Q: What does this different approach mean for consumers?At this stage, we don’t know enough about the new scoring system to comment in detail. However, a number of consumer groups, including Consumer Federation of America, have expressed the concern that the introduction of VantageScore adds confusion to a marketplace already filled with consumer misperceptions about credit scoring. Today, consumers can view their FICO credit scores and be confident that the scores are an indication of how most lenders view their credit risk. We will continue our efforts to help consumers understand that FICO scores are the same scores most lenders use now – and will continue to use – to make their lending decisions. is the one place where consumers can access their FICO scores across multiple credit reporting agencies and receive education from Fair Isaac on managing their credit scores.

Q: The three companies say this new score was developed in response to client demand. Have lenders been asking for a new scoring system?No. Fair Isaac stays in close contact with all the major U.S. lenders, and none of them have reported to us a desire for a new scoring system. Originally introduced in 1989 and available from all three credit reporting agencies since 1991, our FICO® scores have provided the same consistent and highly effective predictive power regardless of the credit reporting agency providing the data. We have regularly updated and improved our FICO scoring models in response to open feedback from major lenders.

Q: The bureaus claim that the new score uses the same scoring model across all three credit reporting agencies. How is the FICO score approach different?Each of the credit reporting agencies deploys the Fair Isaac scoring model design for Classic FICO scores and NextGen FICO scores. We believe our design utilizes the most predictive elements at each of the agencies to ensure highly predictive performance at each of the agencies – and to ensure that lenders can trust that a 680 FICO score generated on one bureau’s data 3 indicates the same relative level of risk as a 680 FICO score on another bureau’s data. Fair Isaac believes that every FICO score should be as predictive as possible based on the available data.

Q: How will the introduction of the new score impact have confidence that will continue its impressive growth as consumers understand that FICO scores continue to be the scores that most lenders use to make credit decisions. In fact, in the days after the bureaus introduced their new score, marked its top two revenue days in the history of the service.

Fair Isaac Statement Concerning Forward-Looking InformationExcept for historical information contained herein, the statements contained in this document that relate to Fair Isaac, including statements regarding its FICO score offering and the benefits to be derived from the offering, are forward-looking statements within the meaning of the “safe harbor” provisions of the Private Securities Litigation Reform Act of 1995. These forward-looking statements are subject to risks and uncertainties that may cause actual results to differ materially, including issues involving the marketing and distribution arrangements for Fair Isaac’s products, any unforeseen technical difficulties related to the implementation, use and functionality of Fair Isaac’s product offerings, the risks that customers will not perceive material benefits from the offerings, failure of the products to deliver the expected results, the possibility of errors or defects in the offerings, regulatory changes applicable to the use of consumer credit and other data, and other risks described from time to time in Fair Isaac’s SEC reports, including its Annual Report on Form 10-K for the year ended September 30, 2005, and quarterly report on Form 10-Q for the period ended December 31, 2005. Forward-looking statements should be considered with caution. If any of these risks or uncertainties materializes or any of these assumptions proves incorrect, Fair Isaac’s results could differ materially from Fair Isaac’s expectations in these statements. Fair Isaac disclaims any intent or obligation to update these forward-looking statements.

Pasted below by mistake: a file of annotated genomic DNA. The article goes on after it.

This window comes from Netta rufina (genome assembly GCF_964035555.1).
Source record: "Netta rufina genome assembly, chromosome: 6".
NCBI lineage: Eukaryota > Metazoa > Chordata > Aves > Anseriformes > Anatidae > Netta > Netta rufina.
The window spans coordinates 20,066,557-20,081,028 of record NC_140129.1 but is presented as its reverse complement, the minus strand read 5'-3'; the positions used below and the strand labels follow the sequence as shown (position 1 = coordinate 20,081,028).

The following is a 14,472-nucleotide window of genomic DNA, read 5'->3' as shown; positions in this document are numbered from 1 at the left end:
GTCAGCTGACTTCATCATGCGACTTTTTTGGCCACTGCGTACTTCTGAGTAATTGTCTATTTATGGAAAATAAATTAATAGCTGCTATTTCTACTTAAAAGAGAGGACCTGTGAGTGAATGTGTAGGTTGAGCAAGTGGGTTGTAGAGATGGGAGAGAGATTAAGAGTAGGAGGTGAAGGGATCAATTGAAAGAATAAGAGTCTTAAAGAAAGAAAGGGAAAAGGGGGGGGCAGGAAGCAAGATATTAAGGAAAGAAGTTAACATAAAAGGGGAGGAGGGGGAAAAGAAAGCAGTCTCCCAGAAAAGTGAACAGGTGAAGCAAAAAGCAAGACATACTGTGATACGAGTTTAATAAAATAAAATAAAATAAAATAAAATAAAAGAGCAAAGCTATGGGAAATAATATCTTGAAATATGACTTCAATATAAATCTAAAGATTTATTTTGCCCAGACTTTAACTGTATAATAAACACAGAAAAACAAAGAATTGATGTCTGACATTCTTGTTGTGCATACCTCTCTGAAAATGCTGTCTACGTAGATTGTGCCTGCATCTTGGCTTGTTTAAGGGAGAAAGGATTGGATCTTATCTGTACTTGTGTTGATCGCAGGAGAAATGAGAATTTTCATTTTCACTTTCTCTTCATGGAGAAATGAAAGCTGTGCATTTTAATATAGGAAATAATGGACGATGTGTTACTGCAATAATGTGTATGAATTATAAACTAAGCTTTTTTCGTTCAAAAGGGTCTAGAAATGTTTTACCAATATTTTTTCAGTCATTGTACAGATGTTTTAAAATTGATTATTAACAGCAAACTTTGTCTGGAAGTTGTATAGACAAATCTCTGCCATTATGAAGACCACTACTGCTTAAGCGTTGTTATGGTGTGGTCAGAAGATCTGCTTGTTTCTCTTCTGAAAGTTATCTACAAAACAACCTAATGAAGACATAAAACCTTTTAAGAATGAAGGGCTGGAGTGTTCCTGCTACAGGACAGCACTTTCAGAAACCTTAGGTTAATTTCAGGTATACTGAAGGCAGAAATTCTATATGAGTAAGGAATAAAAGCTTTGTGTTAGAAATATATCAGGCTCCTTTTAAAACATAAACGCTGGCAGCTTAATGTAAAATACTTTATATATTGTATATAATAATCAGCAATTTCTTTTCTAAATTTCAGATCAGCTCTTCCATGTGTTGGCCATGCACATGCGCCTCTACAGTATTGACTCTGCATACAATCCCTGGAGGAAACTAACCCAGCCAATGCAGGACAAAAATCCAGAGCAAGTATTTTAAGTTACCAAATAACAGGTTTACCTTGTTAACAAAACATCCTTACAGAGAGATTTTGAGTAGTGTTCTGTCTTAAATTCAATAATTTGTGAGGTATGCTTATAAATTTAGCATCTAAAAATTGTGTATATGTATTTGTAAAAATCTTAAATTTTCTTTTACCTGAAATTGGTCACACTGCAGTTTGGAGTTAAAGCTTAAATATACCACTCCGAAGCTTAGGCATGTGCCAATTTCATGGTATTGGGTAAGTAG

Fair Isaac and FICO are registered trademarks of Fair Isaac Corporation, in the United States and/or in other countries. Other product and company names herein may be the trademarks of their respective owners.

Editor's take on this: Fair Isaac is very worried about this. And further more, I'd say that the Vantage system is an attempt of the Big 3 to break free of the Fair Isaac stranglehold on the credit scoring system. I'm sure the licensing of the credit scoring model developed from Fair Isaac is VERY expensive. I'd say a little competition is a good thing, but who knows how accurate the Vantage scoring system is. What kind of data do the credit reporting agencies have to back up the validity of their models?

Will consumers by hurt by it? Who will use it? Is it an attempt by the big 3 to stop lawsuits from those unfairly damaged by the system currently used by Fair Isaac, over which they have no control? I'd say there are more questions than answers at this point.

ABOUT THE POSTER: Robert Paisola is an international motivational speaker, trainer and author. He is an expert in the field of Personal Real Estate Investor Training. He is a professional speaker who has been featured on CNN, CNNFN, and the Wall Street Journal. He can answer your questions on the "Basics of the Real Estate Investing Business" to detailed issues regarding your specific transactions. Life Experience Robert Paisola is a Professional International Seminar Speaker in the Areas of Real Estate Investing, Tax Lien Investing, Rental Property Management, Real Estate Coach and Mentor Training and Business Management. He has served companies throughout the world. If you are interested in learning the business from someone like Rob email his office at or call our offices Nationwide toll Free at 1-877-517-9555 or visit or visit